For WHAT & WHY parts K2 documentation elegantly refers you to MSFT TechNet. There you have to navigate and do a bit of careful reading to find out that setting permissions in AD DS required before installing Directory Service Integration Features of Message Queuing (why not start with this in K2 documentation?).

MSFT KB says that special permissions have to be set IF you installing Directory Service Integration feature of Message Queuing on a domain controller (we can safely ignore this as we need to install feature on K2 server and we won’t be installing K2 on domain controller, except for “all-in-one” test box scenario). Next MSFT KB says that you have to grant the Network Service account the Create MSMQ Configuration Objects permission to the computer object in AD DS before installing the Directory Services Integration feature on a computer that is a domain controller. So all in all according to MSFT KB you only need to set permissions in case you installing MSMQ Directory integration on DC. So no need for extra permissions, right? There are some required permissions but normally they are in place by default.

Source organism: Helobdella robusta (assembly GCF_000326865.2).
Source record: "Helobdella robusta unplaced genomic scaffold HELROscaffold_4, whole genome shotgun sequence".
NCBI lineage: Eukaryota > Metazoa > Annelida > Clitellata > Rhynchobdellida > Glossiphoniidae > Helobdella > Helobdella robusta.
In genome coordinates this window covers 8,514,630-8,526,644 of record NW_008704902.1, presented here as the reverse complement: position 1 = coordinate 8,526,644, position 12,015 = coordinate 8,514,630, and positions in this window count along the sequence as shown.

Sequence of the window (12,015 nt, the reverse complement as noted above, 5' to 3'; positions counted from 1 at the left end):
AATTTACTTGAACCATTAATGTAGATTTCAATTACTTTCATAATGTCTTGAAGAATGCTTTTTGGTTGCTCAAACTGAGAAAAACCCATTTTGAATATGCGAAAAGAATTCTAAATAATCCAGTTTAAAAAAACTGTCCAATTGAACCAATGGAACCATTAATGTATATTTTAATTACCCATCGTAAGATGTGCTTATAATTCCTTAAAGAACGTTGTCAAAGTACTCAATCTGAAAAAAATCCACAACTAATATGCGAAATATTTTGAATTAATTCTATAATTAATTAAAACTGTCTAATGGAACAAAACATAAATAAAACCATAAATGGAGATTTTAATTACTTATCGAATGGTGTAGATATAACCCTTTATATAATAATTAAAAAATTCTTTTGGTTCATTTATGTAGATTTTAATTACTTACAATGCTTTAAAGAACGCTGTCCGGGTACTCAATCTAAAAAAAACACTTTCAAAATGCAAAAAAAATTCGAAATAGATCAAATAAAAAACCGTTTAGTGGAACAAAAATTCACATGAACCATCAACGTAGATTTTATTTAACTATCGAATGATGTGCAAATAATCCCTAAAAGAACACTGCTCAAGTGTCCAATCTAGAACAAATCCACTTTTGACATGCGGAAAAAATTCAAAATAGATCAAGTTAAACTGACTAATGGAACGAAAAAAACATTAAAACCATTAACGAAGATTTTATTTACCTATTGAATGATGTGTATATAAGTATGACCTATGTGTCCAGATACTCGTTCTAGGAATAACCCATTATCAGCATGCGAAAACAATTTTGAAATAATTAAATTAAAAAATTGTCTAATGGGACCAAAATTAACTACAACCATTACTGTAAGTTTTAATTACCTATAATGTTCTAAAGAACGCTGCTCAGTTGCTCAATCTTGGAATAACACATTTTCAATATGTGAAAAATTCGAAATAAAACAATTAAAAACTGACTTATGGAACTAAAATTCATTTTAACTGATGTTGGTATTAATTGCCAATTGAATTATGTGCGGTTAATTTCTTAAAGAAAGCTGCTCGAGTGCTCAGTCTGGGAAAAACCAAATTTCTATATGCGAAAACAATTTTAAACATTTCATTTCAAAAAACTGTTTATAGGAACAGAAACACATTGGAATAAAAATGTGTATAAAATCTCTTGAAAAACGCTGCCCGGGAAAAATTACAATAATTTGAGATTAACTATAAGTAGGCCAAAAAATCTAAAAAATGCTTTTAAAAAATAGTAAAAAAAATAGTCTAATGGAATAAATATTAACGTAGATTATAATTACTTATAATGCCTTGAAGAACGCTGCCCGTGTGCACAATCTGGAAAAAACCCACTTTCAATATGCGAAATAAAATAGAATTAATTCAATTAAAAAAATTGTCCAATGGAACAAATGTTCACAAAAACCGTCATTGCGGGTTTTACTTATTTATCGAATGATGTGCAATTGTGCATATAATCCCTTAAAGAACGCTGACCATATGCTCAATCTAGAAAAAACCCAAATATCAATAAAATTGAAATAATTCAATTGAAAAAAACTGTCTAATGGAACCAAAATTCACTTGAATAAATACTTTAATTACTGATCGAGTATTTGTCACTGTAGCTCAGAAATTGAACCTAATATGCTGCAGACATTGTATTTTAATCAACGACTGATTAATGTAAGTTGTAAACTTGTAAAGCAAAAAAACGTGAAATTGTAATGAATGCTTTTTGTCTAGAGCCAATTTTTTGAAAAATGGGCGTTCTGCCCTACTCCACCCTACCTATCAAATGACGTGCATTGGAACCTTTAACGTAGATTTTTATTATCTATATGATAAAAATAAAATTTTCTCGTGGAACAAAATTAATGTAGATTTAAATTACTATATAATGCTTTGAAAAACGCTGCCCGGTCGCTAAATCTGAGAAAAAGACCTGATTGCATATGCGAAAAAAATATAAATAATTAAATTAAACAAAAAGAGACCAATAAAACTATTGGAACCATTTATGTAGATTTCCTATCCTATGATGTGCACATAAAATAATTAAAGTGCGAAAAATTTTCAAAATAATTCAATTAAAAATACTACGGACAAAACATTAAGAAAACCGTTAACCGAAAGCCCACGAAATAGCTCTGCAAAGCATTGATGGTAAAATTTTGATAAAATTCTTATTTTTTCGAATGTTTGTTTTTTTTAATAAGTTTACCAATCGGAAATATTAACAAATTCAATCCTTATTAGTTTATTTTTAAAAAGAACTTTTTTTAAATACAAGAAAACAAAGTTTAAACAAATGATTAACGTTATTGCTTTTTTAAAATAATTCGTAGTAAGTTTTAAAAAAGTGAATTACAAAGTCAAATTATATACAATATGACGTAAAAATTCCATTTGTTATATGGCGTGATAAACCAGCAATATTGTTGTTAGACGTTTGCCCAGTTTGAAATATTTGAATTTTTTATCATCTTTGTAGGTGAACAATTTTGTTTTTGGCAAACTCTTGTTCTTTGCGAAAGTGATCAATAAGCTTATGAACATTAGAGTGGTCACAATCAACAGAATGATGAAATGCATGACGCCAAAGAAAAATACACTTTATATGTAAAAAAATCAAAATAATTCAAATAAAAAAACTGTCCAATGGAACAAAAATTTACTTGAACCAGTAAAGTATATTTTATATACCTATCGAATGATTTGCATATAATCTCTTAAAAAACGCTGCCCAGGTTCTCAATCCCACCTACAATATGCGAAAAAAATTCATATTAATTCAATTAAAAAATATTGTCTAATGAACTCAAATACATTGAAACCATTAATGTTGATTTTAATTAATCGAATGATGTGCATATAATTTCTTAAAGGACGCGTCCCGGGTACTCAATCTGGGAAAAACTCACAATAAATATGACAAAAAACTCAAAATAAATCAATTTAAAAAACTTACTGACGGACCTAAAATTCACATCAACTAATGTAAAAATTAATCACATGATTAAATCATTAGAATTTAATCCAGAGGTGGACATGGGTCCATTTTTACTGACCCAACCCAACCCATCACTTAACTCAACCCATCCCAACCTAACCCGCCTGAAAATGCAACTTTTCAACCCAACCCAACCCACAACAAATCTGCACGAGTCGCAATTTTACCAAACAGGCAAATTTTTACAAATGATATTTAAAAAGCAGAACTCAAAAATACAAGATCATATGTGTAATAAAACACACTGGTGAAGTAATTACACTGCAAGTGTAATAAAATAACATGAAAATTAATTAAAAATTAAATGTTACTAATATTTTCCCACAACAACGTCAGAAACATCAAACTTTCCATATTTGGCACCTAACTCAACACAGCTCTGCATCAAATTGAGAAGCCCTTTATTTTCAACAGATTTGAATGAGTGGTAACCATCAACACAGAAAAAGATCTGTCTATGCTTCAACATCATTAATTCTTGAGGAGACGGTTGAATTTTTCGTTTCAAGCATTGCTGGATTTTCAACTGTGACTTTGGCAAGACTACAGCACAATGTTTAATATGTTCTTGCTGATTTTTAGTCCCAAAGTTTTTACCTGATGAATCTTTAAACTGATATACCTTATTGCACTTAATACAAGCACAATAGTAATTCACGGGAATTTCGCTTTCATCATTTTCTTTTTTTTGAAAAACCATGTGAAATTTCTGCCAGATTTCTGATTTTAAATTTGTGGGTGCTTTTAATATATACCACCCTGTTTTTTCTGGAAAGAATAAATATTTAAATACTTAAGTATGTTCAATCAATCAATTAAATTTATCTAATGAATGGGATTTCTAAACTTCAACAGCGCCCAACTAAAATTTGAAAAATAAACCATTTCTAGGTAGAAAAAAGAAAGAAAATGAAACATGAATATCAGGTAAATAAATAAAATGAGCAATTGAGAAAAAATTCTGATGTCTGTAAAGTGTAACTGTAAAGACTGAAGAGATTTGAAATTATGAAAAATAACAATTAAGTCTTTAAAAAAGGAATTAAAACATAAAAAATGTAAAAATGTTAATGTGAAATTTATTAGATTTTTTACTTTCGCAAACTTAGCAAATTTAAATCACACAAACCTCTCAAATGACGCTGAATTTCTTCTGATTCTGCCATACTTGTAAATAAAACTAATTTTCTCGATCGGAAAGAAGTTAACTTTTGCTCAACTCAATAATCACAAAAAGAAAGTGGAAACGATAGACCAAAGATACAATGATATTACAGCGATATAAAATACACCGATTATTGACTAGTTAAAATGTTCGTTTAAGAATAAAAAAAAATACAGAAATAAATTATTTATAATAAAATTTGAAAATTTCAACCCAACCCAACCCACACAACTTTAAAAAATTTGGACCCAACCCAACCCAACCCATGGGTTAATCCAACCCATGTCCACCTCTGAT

To save you pain making sense of all this documentation you have to mess with permissions only when installing MSMQ on domain controller, period. But recently I had a support case where this just does not want to work and after unsuccessful troubleshooting attempts with client I revert to my test lab and run into the same issue there. The fact that I run into it only on one server tells me that it only happens if your computer ACL was somehow customized or locked down either intentionally or not. If that pesky Workgroup flag keeps reverting to 1 despite you installed Directory Service Integration Feature, please make sure that SELF identity has the following rights on your K2/MSMQ server in AD:

So in short K2 KB should be structured like that:

1. K2 requires MSMQ Server and MSMQ Directory Service Integration components to be installed. DS integration improves security as it enables publishing queue properties to AD, authentication and encryption of messages using certificates registered in the directory.

2. Before installing MSMQ on domain controller machine you may need to grant additional permissions as described in Microsoft documentation:

NOTE: this is only applicable for “all-in-one” test servers where you may want K2 to coexist on the same machine with DC. This is not applicable for production deployments where K2 runs on the dedicated AD DS member server.

3. In case you doing normal installation on AD DS member server you usually do not have to grant any special permissions except for if you security ACL for K2 server is customized. If you installed MSMQ Directory Service integration on domain member server and Workgroup flag reverting to 1 all the time then check that SELF identity has Create MSMQ Configuration objects and Delete MSMQ Configuration objects rights granted over your K2 server computer object: